Laquon Treadwell (2 years, $6 million) Like The Language

“Treadwell’s contract looks pretty good for that amount of time. He is going to be good.”  -Stephen Wendell

Marvin Jones (1 year, $3 million) Bro-lo El Cuñado

“Jones at that value has a chance for a special year in a Megatronless Detroit.” -Stephen Wendell

Tight ends

Zach Ertz (2 years, $8 million) Bro-lo El Cuñado

“The Ertz contract was easily the TE value of the night. I must have been asleep at the controls for this one.”  -Matt Papson

Let us know on Twitter about some of the best/worst contracts in your RSO league.


Bio: An avid fan of all things NFL, Dave has been playing fantasy football since 1999.  Though Dave participates in all types of fantasy football including redraft and daily, he prefers keeper and dynasty leagues as talent evaluation and scouting are integral components of each.  Follow him on Twitter @DaveSanders_RSO

More Analysis by Dave Sanders

Reviewing 2/2/1 RB Draft Strategy

Updated: September 7th 2016

Last week I took a look at the 2-2-1 RB strategy and offered some hypothetical picks for maximum value in the RSO format.  How did the strategy work in reality?  Here’s a rundown of how I used the strategy in three leagues.

RSO Home League – Year 2 – 10 Team, PPR, Superflex

I went into our free agent auction with Jonathan Stewart, David Johnson and Le’veon Bell on my roster.  So, that meant my 2-2-1 strategy would need to be modified to account for the fact that I already had studs in Johnson and Bell.  Rather than look for value, I decided I needed to ensure I was able to handcuff Stewart and Bell because they have clear handcuffs, while Johnson could lose touches to both Chris Johnson and Andre Ellington.  I did manage to get both Cameron Artis-Payne (1 year, $1.5 mil, due to some price enforcing) and DeAngelo Williams (2 years, $7 mil total).  So, in 2016 I’m spending about $5.0 mil to lock down the Steelers and Cardinals backfields – not bad at all considering they were both Top 5 scoring offenses last year.

RSO Experts League – Year 1 – 10 Team, PPR, Superflex

I stuck to some of my original picks in this start up auction and grabbed JStew, CAP, Isaiah Crowell and Ka’Deem Carey.  I also added the tandem of Doug Martin and Charles Sims.  Unfortunately, I missed out on Duke because he went for more than I had budgeted (signed for 1 year, $8.0 mil) but then I spent more on Stewart and Martin than I really wanted to.  Our auction went a little screwy with RB value and was all over the place.  In hindsight, Duke only ended up being the 21st most expensive RB for 2016 but at the time it seemed like a lot.  At the end of the day, starting RBs like Frank Gore, Thomas Rawls, CJ Anderson and Matt Jones all went for between $3.5-6.0 mil.  Faults and all those are real bargains because I will be paying Stewart and Martin about $24 mil combined in 2016.  I probably should have abandoned the strategy mid-auction once I realized the value wasn’t there for me but I ended up sticking with it and the depth of my roster is weaker because of it.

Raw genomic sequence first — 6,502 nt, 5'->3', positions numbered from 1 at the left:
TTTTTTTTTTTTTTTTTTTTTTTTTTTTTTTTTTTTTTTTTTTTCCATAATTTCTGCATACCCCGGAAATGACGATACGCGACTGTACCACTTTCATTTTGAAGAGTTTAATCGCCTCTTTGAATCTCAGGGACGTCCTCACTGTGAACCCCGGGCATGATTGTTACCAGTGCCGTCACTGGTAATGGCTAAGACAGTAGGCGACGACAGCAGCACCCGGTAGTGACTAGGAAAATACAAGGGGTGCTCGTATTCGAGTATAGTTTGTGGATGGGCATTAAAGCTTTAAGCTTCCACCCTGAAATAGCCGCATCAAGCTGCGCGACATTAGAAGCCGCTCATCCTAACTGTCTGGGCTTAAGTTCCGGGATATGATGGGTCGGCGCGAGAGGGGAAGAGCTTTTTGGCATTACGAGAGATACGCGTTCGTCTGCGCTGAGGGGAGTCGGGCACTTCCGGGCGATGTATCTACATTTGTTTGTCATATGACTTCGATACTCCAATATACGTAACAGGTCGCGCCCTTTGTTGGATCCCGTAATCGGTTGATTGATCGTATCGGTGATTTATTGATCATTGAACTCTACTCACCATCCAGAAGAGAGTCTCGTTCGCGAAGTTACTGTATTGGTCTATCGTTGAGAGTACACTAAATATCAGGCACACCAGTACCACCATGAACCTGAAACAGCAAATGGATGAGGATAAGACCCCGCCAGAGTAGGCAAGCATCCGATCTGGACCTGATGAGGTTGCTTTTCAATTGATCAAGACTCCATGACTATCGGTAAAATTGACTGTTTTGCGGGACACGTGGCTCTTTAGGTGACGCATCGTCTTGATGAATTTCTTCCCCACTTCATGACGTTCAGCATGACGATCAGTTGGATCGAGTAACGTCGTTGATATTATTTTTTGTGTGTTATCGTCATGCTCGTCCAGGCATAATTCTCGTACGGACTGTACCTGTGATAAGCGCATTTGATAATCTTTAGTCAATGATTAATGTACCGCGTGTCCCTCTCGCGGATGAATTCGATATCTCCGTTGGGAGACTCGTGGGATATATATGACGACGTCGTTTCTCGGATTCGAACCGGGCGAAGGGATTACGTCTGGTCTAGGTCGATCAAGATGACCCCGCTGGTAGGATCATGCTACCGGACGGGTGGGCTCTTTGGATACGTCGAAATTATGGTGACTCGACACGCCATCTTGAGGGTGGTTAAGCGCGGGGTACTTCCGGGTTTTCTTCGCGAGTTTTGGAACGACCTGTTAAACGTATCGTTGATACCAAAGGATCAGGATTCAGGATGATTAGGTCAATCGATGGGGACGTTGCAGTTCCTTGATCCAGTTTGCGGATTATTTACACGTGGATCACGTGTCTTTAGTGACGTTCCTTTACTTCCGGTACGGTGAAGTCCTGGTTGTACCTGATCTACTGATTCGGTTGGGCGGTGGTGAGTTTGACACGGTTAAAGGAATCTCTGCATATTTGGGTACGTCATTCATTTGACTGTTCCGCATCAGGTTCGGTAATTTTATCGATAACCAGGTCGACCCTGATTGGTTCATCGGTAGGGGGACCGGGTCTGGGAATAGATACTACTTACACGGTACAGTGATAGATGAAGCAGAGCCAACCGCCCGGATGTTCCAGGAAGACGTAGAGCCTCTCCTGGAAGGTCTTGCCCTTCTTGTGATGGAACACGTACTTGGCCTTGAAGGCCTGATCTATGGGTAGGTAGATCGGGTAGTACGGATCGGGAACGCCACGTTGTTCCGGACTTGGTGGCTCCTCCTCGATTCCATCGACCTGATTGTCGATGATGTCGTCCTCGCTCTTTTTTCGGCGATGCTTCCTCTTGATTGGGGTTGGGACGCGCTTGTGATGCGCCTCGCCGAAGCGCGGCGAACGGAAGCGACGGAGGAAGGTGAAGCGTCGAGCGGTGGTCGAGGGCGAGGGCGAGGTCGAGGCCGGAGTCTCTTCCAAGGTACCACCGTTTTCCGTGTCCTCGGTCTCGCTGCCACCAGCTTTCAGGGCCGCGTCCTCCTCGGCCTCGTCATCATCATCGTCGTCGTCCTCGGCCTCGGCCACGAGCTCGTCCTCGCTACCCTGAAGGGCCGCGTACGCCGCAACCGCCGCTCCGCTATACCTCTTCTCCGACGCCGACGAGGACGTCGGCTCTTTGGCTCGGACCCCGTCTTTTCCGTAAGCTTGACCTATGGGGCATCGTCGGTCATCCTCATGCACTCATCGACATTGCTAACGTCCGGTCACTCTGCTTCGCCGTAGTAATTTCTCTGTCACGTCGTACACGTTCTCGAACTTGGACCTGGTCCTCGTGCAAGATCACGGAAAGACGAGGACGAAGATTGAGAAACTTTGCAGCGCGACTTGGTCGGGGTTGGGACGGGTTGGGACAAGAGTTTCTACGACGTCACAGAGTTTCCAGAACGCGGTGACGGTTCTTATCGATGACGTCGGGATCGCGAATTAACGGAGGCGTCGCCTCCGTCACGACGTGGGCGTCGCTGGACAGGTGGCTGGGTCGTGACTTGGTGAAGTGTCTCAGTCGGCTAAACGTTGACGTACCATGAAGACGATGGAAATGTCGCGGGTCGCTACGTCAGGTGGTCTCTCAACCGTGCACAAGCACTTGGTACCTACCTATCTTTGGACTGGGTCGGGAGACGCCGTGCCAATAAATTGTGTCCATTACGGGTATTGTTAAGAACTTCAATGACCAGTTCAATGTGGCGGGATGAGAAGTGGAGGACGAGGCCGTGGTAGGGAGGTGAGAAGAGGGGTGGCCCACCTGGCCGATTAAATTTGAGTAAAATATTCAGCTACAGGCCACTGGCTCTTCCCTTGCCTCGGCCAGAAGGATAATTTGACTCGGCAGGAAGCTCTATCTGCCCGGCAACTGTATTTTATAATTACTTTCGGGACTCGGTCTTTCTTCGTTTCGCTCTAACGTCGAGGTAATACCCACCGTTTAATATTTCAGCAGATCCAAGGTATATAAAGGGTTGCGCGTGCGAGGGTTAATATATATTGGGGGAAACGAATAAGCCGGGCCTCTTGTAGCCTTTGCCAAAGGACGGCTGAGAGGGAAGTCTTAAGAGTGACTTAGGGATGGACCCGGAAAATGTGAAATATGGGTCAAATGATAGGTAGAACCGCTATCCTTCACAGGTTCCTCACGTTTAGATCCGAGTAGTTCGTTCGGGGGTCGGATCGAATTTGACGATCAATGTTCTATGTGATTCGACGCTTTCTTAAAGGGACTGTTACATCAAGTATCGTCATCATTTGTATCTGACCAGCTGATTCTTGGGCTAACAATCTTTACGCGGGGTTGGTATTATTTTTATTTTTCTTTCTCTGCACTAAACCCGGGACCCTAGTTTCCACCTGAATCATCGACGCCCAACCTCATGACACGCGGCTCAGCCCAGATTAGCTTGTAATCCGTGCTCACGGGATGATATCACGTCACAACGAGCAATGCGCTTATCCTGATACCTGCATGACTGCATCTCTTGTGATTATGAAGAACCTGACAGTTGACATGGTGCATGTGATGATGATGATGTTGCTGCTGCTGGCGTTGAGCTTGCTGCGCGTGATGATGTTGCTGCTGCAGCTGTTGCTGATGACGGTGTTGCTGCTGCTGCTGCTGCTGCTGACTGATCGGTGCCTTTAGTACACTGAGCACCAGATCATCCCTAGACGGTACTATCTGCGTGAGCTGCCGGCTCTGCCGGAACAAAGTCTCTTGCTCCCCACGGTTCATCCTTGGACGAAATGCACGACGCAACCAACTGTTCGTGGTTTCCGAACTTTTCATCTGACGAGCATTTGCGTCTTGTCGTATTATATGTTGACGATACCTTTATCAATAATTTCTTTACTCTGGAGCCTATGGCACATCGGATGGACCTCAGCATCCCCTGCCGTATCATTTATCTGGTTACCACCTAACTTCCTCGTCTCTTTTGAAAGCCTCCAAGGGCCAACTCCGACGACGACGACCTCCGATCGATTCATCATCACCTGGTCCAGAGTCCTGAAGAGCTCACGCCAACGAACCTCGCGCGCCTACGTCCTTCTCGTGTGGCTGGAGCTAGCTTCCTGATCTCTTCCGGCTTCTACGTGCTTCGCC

Yahoo Home League – Year 9 – 10 Team, PPR, Superflex, Keep 3

Despite this being a keeper league, I went in with a clean RB slate as I didn’t keep any.  I missed out on the Carolina RBs (being a snake draft I did not have the flexibility I had in the auctions) but did manage to land both Cleveland RBs.  I paired them with the duo of Arian Foster and Jay Ajayi.  I also got two PPR RB steals in Theo Riddick and Giovani Bernard who will end up starting for me at RB2 and Flex until I see how the Miami backfield shakes out.  Between keepers and my first picks, I started with Rob Gronkowski, Allen Robinson, Mike Evans, Kelvin Benjamin, Russell Wilson and Blake Bortles.  Some draft pick trades meant I did not pick in Rounds 3 through 5 but from Round 6 on, I was concentrating on using my RB strategy to build a solid roster and I think it worked.

 

So, after putting the strategy into practice, what is the final verdict?  I actually really like it.  I was never one for handcuffing, but the knowledge that you have a team’s backfield locked up is comforting – less worry about injuries.  To double down on the idea and handcuff both your RB1 and RB2 just adds to the roster stability.  As long as you keep to teams with a clear handcuff, I think this strategy can work, especially if you’re able to nail the “1” part of the 2-2-1.


Robert F. Cowper is a freelance writer who lives in New Jersey.  Robert works as a recreation professional, specializing in youth sports, when he isn’t acting as commissioner for his many fantasy sports leagues.

More Analysis by Bob Cowper

Week 1 FantasyDraft Advice

Updated: September 7th 2016